After taking aim at the customary $100 million IPO, Nuvalent is reeling in $166 million to propel a pair of lung cancer treatments into and through the clinic.
The company changed its goal to $151 million on Monday, according to a securities filing, and eventually raised $166 million by offering 850,000 or 10% more shares than originally planned. The IPO comes just six months after the cancer biotech emerged from stealth with $50 million and two months after adding another $135 million to the bank.
Between $60 million and $65 million will support its ROS1 program. That includes bringing its treatment, NVL-520, through the phase 1 part and into the phase 2 portion of a phase 1/2 study in ROS1-positive non-small cell lung cancer (NSCLC) and other advanced solid tumors, the company said in the filing. The company plans to start the trial by the end of the year.
Another $55 million to $60 million will bankroll a second lung cancer program, this one targeting ALK. As with the ROS1 program, the capital should get the ALK program, NVL-655, into the phase 2 portion of a phase 1/2 study in NSCLC. Nuvalent plans to start this trial in the first half of 2022.
The proceeds will also cover drug manufacturing and clinical research outsourcing for both programs.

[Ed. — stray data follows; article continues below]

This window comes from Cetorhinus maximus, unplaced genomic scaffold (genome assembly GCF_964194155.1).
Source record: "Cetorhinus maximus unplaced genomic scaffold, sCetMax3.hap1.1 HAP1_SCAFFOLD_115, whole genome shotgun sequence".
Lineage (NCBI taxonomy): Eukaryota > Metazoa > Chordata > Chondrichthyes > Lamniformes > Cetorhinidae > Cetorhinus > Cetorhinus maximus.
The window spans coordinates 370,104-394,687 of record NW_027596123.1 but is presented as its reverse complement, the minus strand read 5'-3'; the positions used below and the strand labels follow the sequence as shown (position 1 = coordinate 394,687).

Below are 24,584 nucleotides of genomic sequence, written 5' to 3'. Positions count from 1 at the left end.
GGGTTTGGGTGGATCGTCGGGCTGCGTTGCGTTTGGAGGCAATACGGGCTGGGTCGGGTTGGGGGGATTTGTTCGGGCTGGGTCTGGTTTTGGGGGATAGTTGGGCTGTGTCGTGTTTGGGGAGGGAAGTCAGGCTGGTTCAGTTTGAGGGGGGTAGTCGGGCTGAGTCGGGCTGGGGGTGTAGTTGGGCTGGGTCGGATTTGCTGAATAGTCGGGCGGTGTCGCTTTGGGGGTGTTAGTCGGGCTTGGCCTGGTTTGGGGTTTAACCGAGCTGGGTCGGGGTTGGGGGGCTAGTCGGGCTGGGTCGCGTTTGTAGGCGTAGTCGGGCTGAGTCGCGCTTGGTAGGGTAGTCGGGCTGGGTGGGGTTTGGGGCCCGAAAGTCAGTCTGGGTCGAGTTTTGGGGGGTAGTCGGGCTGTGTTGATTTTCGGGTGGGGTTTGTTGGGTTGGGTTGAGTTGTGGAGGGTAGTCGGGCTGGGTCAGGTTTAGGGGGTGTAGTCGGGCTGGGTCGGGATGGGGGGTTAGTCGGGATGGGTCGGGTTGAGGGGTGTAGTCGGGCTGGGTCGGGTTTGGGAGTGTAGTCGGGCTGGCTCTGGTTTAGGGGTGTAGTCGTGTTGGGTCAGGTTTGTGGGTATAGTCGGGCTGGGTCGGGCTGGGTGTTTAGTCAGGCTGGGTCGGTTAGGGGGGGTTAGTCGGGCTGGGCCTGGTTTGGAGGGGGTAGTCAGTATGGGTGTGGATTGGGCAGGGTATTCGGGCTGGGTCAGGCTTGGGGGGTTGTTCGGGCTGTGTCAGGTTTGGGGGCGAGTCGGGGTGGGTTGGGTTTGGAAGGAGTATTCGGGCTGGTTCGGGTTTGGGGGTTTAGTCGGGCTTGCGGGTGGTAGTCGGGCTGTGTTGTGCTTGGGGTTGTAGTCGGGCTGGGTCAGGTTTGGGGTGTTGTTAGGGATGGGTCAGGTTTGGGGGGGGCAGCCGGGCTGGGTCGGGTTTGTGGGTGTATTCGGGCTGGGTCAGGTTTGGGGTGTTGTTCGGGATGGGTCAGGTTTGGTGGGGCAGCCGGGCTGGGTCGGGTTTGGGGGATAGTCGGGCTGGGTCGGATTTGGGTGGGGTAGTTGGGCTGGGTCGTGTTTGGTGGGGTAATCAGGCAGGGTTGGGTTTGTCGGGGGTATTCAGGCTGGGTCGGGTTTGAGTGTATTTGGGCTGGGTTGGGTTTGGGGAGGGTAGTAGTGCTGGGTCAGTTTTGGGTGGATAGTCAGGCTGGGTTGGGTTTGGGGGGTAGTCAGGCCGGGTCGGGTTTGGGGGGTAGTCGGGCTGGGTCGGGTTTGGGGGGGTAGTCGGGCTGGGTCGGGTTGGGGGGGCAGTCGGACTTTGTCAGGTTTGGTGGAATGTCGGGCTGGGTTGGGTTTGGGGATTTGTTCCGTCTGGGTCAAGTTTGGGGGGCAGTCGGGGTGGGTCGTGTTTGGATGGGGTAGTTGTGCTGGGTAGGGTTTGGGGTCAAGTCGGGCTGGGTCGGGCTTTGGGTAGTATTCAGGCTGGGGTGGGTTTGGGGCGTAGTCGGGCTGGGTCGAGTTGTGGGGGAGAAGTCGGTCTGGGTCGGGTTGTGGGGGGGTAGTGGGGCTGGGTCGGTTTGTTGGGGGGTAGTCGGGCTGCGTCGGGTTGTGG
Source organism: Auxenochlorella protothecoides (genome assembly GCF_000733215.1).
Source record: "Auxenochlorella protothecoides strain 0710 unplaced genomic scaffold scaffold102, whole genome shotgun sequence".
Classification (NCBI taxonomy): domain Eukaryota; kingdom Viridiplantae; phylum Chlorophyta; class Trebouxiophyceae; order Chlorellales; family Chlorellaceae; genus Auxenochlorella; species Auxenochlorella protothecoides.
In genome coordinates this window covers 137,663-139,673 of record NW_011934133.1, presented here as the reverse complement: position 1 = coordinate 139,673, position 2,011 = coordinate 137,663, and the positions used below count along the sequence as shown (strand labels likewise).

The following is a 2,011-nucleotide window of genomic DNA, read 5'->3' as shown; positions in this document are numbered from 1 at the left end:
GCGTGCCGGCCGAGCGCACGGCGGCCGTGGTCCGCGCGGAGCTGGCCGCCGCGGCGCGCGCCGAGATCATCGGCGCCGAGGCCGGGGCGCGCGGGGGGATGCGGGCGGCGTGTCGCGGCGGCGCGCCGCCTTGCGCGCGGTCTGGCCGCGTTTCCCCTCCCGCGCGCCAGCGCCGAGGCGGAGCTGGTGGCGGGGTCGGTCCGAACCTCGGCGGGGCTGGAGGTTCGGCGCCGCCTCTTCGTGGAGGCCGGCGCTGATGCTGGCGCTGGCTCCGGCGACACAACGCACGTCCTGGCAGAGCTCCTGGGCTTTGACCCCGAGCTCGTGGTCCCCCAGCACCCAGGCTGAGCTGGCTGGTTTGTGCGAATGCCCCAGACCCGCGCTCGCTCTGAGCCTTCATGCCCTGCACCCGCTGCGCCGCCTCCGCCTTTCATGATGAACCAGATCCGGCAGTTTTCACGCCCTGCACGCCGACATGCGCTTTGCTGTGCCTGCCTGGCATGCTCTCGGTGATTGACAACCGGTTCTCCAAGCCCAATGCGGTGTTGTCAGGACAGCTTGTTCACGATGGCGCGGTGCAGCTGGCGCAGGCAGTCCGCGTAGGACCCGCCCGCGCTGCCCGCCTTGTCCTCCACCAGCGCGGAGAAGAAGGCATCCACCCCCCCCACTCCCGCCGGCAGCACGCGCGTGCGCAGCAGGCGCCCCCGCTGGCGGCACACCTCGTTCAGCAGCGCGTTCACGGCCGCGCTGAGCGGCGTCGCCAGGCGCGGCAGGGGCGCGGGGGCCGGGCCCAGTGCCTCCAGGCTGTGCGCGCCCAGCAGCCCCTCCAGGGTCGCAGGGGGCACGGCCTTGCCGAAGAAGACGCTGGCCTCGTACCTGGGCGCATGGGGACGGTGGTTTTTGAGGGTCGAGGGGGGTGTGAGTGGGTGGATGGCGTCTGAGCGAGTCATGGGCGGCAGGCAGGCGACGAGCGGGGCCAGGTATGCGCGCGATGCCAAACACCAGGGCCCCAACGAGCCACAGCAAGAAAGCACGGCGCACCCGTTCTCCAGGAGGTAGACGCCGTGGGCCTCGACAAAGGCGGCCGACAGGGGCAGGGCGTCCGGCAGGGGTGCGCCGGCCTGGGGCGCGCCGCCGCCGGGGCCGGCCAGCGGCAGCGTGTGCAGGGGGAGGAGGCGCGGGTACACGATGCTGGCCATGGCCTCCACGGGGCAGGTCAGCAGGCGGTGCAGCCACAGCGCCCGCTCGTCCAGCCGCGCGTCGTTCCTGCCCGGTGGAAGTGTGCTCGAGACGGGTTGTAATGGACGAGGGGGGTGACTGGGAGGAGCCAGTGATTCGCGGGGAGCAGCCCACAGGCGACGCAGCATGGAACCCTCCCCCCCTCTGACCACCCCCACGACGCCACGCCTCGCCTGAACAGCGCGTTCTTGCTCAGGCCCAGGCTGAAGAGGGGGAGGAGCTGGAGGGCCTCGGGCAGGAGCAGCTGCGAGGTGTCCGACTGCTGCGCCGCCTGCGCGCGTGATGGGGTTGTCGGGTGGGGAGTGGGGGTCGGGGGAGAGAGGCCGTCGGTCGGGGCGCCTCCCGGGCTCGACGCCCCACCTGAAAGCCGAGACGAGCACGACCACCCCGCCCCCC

ALK and ROS are well-known targets in cancer treatment; drugs that target cancer-driving mutations in these genes have changed the game for some patients. However, cancer cells can mutate their way around these drugs and develop resistance so they can keep growing. Both NVL-520 and NVL-655 are designed for patients whose cancer has become resistant to current options.
And they’re not all Nuvalent has up its sleeve. The company will use between $45 million and $50 million to ignite its discovery programs, including one targeting ALK mutations that make tumors resistant to all available ALK inhibitors and one targeting HER2 exon 20 insertion mutations. The company expects to nominate candidates for both programs in 2022, according to the filing.
Other biotechs working on better kinase inhibitors include Kinnate Biopharma, which is developing drugs for patients whose cancer has mutated to resist targeted drugs, as well as patients whose mutations do not yet have a targeted drug, and Tyra Biosciences, which is zeroing in on acquired resistance.